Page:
A collection that examine the absurdities of modern life.
In the title story of Homes’ (May We Be Forgiven, 2012, etc.) latest collection, a love affair is sparked between former friends when they are reunited at a genocide conference. The strangeness of this serves to illuminate the complex depths of their emotional states. It also creates opportunities for dark humor. As the conference begins, the leader poses the big question: “Why do Genocide(S) continue to happen?” And then “He goes on to thank their sponsors.” “A Prize for Every Player” carries on the theme of consumerism. It opens with a family competing “boys versus girls” in an elaborate version of Supermarket Sweep. After finding a human baby in an aisle, Tom—the father—launches into a long, nostalgic monologue about America. Throughout the book, dialogue is given tremendous weight and space. Characters speak in full paragraphs, and where there is self-awareness about that, it is quirky and fun. When shoppers overhear Tom, they convince him to run for president. Too often, however, such awareness is lacking. This is most glaringly the case in “The National Cage Bird Show,” a story told entirely through messages in a chat room for bird owners. Even when there is an actual narrator, Homes shies away from exposition, forcing her characters to say too much. Nonetheless, there are many true gems of conversation. “Her face is ruined," a mother says in “Hello Everybody.” It is the first thing she says upon seeing her child in the hospital after a grizzly car accident. "I’m calling Dr. Pecker…if there’s anyone he’ll come in off the golf course for, it’s me." " ‘Leave it,’ the daughter [begs]. ‘I’ll look like I’ve lived.’ "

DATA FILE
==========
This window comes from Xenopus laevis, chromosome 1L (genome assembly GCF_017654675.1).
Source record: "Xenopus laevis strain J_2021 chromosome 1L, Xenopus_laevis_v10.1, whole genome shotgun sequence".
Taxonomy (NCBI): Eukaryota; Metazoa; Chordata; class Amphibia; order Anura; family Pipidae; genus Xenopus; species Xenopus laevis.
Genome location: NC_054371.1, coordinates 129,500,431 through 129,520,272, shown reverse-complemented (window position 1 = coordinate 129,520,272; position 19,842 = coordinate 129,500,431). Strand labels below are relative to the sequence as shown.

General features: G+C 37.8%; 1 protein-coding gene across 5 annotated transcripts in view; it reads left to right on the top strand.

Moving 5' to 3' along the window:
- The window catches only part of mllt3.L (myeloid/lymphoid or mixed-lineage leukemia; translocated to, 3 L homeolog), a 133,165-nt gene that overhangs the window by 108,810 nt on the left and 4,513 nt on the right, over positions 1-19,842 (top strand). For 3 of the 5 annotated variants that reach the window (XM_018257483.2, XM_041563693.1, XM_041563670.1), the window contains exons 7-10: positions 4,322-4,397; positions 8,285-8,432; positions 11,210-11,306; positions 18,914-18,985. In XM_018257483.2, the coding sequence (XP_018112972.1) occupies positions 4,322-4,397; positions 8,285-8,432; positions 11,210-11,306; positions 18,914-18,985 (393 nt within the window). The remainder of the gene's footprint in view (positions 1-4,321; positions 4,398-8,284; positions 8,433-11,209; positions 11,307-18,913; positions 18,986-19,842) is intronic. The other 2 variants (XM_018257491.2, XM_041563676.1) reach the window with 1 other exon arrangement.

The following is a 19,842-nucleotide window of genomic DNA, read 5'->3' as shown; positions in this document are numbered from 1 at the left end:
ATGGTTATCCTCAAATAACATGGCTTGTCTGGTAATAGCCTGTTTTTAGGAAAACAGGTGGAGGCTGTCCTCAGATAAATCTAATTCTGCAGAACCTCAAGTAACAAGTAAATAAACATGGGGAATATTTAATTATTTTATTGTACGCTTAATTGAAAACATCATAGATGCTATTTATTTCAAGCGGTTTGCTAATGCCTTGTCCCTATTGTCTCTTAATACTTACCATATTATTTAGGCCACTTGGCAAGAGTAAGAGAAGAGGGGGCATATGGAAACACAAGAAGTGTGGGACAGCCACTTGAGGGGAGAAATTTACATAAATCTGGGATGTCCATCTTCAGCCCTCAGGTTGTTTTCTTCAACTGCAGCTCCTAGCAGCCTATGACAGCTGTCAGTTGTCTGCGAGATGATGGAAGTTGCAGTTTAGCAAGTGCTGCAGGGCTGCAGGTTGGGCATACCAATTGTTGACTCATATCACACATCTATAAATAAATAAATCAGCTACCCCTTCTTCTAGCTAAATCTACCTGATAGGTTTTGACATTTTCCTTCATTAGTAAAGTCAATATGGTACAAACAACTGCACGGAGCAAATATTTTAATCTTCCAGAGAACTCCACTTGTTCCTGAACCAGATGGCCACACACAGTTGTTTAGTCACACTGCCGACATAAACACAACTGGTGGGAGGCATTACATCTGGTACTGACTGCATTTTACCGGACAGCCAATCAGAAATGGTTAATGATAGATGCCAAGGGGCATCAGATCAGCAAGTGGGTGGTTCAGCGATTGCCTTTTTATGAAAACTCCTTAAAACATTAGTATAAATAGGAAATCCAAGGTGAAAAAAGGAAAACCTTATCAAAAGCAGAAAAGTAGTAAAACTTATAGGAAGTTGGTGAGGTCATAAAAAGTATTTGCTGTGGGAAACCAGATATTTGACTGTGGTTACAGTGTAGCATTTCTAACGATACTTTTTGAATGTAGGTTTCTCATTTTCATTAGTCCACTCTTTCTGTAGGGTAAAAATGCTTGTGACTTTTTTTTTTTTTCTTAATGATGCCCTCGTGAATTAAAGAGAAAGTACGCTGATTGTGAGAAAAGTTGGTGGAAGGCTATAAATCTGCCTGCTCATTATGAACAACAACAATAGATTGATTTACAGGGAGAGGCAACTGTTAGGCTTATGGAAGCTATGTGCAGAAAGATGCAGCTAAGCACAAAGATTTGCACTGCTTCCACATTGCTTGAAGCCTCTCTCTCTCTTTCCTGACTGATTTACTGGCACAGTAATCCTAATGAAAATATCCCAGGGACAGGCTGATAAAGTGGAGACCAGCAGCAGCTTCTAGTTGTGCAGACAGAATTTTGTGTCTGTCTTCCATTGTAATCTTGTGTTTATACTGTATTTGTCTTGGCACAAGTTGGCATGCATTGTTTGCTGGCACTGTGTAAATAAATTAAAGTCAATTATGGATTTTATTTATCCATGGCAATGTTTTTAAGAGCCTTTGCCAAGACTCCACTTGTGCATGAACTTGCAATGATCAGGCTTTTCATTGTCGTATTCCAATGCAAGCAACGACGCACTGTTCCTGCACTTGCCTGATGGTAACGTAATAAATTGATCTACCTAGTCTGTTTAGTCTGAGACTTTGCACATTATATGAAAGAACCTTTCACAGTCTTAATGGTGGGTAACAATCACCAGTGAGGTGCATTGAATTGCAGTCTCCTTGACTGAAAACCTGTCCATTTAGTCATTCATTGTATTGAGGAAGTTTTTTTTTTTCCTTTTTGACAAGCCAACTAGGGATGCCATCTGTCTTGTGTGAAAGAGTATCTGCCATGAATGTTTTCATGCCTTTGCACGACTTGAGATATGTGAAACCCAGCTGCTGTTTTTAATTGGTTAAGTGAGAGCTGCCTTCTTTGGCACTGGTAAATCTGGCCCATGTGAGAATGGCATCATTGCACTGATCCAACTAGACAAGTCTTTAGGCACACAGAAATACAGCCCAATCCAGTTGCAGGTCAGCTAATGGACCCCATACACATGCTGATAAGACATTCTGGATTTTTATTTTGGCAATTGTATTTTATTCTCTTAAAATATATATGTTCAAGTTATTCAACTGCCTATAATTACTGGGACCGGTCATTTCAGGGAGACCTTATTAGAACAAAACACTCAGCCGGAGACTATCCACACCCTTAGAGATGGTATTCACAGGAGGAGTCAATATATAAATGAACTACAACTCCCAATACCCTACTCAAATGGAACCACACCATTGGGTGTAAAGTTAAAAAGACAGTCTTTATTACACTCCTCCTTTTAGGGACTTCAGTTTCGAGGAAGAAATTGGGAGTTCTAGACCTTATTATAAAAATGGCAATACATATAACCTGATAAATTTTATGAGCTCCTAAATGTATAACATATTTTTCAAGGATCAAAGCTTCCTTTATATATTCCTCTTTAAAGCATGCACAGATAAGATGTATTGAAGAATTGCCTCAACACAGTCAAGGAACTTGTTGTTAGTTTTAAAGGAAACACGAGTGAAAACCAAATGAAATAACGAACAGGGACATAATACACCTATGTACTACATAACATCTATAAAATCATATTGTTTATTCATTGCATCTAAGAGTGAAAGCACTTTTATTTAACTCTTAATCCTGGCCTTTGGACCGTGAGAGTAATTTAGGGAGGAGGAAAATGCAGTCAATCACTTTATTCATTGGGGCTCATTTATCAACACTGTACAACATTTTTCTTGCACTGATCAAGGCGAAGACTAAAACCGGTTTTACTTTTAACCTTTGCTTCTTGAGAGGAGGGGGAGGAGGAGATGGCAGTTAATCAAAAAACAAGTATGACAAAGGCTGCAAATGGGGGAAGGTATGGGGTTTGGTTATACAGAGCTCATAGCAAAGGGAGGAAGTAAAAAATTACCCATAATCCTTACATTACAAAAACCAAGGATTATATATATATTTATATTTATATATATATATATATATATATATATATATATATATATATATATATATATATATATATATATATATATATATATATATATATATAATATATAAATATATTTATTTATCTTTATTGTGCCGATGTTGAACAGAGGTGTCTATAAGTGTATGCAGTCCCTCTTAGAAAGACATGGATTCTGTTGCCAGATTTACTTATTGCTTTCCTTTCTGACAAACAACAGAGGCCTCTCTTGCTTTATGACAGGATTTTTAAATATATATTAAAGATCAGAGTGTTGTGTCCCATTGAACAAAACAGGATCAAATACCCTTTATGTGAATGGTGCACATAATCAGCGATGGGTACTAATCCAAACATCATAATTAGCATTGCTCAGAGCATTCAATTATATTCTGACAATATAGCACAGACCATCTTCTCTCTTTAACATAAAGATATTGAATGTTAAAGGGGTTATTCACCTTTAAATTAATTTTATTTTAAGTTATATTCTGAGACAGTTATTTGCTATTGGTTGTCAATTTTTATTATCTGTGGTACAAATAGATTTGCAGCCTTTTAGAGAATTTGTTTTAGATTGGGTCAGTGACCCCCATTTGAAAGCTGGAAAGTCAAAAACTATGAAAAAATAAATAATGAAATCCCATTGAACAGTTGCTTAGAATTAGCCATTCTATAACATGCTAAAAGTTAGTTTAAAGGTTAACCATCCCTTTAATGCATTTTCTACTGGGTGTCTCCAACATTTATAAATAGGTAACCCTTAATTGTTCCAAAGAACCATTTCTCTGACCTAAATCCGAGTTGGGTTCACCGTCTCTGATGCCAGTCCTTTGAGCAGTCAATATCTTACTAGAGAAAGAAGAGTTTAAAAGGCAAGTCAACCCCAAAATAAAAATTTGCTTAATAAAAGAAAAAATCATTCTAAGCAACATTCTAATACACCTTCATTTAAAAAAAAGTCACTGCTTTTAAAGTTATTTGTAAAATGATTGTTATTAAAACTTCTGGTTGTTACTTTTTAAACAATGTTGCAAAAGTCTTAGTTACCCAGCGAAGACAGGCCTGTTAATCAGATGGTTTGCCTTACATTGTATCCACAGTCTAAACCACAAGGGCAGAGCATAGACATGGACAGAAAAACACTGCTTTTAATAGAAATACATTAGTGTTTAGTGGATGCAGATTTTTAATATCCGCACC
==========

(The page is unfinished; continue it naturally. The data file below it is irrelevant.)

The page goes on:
Stories filled with dark wit in the tradition of Amy Hempel and Joy Williams.